The camera winds down a long Parisian boulevard, passing trees and streetlights in a frenzy, before arcing right and blowing through the doors of the theater like a strong gust of wind. She is Vanda (Emmanuelle Seigner), the source of this roving POV, and she’s come, fashionably late, to audition for a role. The play, Venus In Fur, is an adaptation of an 1870 novel by the Austrian author Leopold Von Sacher-Masoch, from whose name the term “masochism” originates. The adapter, Thomas (Mathieu Amalric), is also directing, and has spent the day seeing and dismissing an endless parade of vapid young actresses. At first, the brassy, motor-mouthed Vanda seems of a kind with those he’s rejected. Eventually, however, she convinces Thomas to let her read, proving herself perfect for the part of a proto-dominatrix. And as the two run through scenes, stepping in and out of character, the power in their nascent relationship begins to rapidly shift.
In other words, Venus In Fur is a life-imitating-art drama, one of those backstage stories in which the line separating actor and role constantly blurs. The film itself is an adaptation, drawn from the pages of a 2010 play by David Ives. Roman Polanski, the master filmmaker, relocates the action from New York City to Paris, but preserves its playfully antagonistic spirit. Few directors, living or dead, have demonstrated a greater knack for the challenges of bringing a theatrical production to the screen; more often than not, Polanski does so not by “opening up” the play, but by embracing its inherent confinement. Here, as in his recent take on God Of Carnage, the director navigates an enclosed space with cinematic flair, his dynamic camerawork assuring that the talky proceedings never feel especially “stagy.” More than that, though, he makes the single setting a claustrophobic benefit instead of a liability: There is no escape for Thomas, who’s in for a very thorough dressing-down.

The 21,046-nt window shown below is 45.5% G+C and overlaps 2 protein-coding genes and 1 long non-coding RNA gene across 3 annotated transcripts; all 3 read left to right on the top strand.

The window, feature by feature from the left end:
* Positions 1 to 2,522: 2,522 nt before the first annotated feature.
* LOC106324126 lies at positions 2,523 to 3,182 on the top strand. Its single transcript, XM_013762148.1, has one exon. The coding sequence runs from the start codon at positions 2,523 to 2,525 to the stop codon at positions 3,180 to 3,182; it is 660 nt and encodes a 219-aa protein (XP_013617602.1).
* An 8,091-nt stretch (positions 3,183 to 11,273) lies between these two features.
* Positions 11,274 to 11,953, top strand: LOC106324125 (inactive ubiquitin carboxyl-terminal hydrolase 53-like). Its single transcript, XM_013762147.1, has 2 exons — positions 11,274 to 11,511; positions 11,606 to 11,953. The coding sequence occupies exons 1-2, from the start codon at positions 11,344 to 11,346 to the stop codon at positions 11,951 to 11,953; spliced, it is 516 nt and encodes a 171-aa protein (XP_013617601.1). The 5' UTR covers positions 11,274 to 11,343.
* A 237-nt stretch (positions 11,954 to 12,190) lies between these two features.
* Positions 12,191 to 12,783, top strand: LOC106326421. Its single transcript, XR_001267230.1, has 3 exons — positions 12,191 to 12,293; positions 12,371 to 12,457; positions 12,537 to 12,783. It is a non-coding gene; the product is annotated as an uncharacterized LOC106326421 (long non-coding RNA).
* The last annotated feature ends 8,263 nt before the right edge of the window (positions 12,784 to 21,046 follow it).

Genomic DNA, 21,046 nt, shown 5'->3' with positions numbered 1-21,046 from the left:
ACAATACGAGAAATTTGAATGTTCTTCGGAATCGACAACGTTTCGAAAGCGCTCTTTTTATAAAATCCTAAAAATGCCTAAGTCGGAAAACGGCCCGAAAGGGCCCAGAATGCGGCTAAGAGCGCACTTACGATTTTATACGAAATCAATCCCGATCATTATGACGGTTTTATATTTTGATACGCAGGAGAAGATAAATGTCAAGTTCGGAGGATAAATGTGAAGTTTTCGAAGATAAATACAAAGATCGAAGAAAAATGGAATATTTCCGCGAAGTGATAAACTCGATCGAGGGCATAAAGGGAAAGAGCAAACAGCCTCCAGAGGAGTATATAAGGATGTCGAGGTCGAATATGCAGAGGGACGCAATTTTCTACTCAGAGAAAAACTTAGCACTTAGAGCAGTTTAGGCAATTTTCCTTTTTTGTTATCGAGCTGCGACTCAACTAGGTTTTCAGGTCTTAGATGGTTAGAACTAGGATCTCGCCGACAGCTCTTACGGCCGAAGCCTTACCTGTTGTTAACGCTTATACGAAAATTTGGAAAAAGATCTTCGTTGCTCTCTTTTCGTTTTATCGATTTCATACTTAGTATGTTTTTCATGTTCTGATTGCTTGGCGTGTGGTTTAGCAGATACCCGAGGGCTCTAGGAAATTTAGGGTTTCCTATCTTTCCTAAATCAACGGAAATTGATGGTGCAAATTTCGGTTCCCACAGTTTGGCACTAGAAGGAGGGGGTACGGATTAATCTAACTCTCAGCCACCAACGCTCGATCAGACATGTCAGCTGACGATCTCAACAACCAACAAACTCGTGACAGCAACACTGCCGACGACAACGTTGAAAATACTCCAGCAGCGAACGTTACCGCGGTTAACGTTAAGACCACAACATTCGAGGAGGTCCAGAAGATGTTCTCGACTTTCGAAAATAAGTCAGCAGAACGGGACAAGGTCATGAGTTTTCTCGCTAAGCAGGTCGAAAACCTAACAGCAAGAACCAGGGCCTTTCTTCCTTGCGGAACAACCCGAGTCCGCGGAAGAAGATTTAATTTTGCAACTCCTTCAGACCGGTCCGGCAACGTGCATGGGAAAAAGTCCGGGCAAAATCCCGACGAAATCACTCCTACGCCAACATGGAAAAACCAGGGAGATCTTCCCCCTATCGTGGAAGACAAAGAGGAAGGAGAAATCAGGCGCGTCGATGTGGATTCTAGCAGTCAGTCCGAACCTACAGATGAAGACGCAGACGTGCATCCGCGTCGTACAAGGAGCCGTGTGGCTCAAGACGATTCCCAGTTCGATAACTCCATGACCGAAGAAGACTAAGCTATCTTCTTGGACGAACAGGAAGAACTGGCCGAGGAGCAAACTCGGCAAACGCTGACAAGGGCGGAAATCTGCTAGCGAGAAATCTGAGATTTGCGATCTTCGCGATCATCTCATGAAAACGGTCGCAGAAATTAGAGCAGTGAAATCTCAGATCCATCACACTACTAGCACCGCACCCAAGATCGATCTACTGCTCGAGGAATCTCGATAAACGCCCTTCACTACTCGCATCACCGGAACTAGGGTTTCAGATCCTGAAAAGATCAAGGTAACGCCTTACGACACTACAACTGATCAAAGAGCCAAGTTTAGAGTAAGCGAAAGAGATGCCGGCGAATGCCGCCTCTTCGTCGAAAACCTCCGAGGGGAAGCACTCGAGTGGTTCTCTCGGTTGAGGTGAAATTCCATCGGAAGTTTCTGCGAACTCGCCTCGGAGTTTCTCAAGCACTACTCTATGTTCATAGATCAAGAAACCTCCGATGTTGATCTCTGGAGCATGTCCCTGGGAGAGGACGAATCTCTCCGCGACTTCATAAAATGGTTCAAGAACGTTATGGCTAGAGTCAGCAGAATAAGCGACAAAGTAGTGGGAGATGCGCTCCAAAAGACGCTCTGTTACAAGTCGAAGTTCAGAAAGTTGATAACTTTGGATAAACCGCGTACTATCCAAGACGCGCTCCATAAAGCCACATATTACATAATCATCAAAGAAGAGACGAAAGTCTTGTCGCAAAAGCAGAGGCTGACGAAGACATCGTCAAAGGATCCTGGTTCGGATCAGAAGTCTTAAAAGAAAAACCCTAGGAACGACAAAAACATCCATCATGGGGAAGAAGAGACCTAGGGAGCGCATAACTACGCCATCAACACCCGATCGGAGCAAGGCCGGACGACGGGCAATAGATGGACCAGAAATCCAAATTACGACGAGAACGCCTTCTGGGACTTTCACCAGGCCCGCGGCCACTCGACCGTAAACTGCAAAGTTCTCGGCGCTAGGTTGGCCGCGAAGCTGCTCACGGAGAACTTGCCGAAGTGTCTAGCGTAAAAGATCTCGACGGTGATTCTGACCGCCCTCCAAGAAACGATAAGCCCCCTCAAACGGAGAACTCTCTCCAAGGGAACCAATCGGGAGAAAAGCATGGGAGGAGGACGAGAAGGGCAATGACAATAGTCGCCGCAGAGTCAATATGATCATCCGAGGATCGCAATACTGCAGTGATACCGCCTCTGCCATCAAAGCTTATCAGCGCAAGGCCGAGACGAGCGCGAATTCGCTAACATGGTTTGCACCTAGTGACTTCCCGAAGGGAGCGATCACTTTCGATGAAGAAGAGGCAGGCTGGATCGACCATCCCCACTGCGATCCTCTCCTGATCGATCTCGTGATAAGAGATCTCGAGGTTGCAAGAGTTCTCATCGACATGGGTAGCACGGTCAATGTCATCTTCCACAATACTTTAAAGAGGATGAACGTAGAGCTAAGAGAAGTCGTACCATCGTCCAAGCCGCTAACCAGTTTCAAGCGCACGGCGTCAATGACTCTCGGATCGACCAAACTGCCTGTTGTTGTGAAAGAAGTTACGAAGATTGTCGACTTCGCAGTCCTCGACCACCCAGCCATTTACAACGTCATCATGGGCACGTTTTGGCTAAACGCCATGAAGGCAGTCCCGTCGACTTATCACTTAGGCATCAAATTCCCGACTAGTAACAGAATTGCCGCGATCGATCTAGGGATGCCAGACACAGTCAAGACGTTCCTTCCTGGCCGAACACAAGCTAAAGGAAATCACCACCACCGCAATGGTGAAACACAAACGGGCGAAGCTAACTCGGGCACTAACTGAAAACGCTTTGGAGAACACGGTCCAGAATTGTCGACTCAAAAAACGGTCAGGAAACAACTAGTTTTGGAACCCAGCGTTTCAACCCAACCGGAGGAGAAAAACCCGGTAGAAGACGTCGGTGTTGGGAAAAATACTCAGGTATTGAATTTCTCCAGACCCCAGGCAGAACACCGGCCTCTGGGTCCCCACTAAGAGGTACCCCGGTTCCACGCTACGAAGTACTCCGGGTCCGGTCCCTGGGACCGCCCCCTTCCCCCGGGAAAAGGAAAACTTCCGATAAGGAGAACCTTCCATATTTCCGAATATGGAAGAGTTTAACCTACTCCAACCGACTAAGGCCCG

But Polanski isn’t a miracle worker. Venus In Fur works where the facile Carnage largely didn’t because the play itself is something of a delight—a straightforward but sharply comic twofer about roleplaying and control-based relationships (be they artistic, romantic, or otherwise). The casting, too, is impeccable. Amalric, who bears a faint resemblance to a young Polanski, makes Thomas a repressed coward tiptoeing around his own desire for submission. He’s matched—outmatched, even—by Polanski’s wife, Seigner, in what amounts to something of a dual role, given its fluid shifts from the coarse irreverence of Vanda to the more elegant seductiveness of her character. Vanda is a force of comeuppance, both mastering and neatly deconstructing the “S&M smut” for which she auditions. Thomas, hiding behind fidelity to his text (“It’s in the book!” he pleads more than once, when Vanda calls out the sexism of his work), can do nothing but bend to the logic and raw talent of his muse. Polanski, performing his own act of cross-medium translation, is in the same boat.